Albrecht Dürer's House was the home of German Renaissance artist Albrecht Dürer from 1509 to his death in 1528. The House lies in the extreme north-west of Nuremberg's Altstadt, near the Kaiserburg section of the Nuremberg Castle and the Tiergärtnertor of Nuremberg's city walls.
The house was built around 1420. It has five stories; the bottom two have sandstone walls, while the upper stories are timber framed; the entire structure is topped by a half-hip roof. In 1501, it was purchased by Bernhard Walther, a merchant and prominent astronomer. Walter remodeled the house, adding small windows to the roof so that it could function as an observatory. Walther died in 1504, and Dürer purchased the house in 1509.
Since 1871 the Albrecht-Dürer-Haus has been a museum dedicated to Dürer's life and work. In a restoration of 1909, the large dormer on the east-facing roof was replaced. In October 1944, it took significant damage from Allied bombing. It was rebuilt by 1949, but did not reopen as a museum until 1971, Dürer's 500th birthday.
The museum features installations of period furnishings, a re-creation of Dürer's workshop in which visitors can view demonstrations of printmaking techniques, and rotating exhibitions of drawings and prints by Dürer from the City of Nuremberg's Graphic Collection. Visitors can also receive a guided tour of the house from an actress playing Agnes Dürer, the wife of the artist.References:
Spišskà Kapitula, a unique fortified ecclesiastical ensemble, began as a small fortified settlement overlooking Spišské Podhradie in the 12th century. It was the site of the residence of the Provost of the castle, in the no longer extant St Martin"s monastery, and later became a capitulary. This was destroyed in by Tatars in 1241-1243, but the pilgrim"s chapel, in rotunda form and dedicated to the Virgin, survived until the 18th century and the monastery until the 15th century.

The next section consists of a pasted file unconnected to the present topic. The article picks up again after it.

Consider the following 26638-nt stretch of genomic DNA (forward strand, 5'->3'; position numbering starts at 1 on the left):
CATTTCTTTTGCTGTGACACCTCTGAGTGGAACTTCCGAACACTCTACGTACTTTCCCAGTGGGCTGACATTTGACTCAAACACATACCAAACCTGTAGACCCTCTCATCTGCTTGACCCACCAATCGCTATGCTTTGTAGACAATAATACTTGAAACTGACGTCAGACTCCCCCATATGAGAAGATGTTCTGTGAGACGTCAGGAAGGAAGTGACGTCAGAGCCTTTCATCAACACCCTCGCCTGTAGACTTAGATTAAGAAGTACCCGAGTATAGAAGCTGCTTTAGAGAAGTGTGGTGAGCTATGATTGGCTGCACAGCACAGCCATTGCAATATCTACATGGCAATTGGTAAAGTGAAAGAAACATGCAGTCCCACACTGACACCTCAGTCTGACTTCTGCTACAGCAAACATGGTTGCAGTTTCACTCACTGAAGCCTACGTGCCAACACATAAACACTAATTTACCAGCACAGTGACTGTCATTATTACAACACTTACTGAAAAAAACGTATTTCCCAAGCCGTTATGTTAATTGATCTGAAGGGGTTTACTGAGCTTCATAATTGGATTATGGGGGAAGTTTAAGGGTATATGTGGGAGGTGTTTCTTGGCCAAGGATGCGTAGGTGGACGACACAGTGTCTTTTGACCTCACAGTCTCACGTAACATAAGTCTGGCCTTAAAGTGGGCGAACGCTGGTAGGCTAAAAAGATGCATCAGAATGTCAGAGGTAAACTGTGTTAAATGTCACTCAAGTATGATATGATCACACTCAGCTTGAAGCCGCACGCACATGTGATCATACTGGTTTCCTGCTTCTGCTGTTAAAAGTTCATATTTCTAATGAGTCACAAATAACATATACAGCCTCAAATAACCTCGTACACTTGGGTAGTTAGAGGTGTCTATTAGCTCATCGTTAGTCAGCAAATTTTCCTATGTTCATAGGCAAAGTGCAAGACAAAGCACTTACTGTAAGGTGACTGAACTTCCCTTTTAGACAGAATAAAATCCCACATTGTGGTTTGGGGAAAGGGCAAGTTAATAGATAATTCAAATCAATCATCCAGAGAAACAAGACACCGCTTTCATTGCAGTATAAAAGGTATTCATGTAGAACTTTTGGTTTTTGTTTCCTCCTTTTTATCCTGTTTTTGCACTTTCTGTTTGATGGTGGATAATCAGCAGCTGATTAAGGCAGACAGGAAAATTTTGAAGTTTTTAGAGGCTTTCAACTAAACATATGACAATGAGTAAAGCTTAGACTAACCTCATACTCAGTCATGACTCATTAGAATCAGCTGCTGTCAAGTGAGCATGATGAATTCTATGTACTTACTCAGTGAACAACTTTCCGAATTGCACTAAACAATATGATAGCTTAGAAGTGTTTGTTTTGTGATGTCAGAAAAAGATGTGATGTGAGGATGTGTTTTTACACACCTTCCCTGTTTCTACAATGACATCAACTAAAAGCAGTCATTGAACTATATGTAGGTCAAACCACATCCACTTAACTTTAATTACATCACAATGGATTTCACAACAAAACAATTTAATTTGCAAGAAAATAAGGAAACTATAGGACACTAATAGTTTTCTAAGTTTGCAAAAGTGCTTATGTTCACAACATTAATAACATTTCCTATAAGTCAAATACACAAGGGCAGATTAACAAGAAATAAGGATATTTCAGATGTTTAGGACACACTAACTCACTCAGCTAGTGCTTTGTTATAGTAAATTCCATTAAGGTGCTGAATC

The complex of buildings there is based on the Cathedral of St Martin, where building began in 1285 as a three-aisled Romanesque basilica with a chancel at the west end and a double spire. It owes its present form to successive remodellings and additions in the Gothic, Renaissance and Baroque styles.
The Provost's residence was completed in 1281 and further religious buildings were added. Frequent raids by marauding Bulgars and others led to its being fortified in the 14th century. The cathedral was rebuilt in the later 14th century. In 1776 it became the residence of the Bishop and four years later a seminary was established. In 1819 the first teacher training centre in Hungary was founded there.
The Bishop's Palace is largely Baroque, with some excellent interior decorations, like many of the religious buildings in the group. The oval ground plan of the centre of the town is due to its having been fortified in the 14th century. The various religious buildings had defensive functions in this early period. New monastery buildings were erected when the provost"s residence was rebuilt and the whole area fortified. The earlier central fortifications were removed in the 18th century.
Spišské Kapitula is part of the UNESCO World Heritage site Levoča, Spiš Castle and the associated cultural monuments.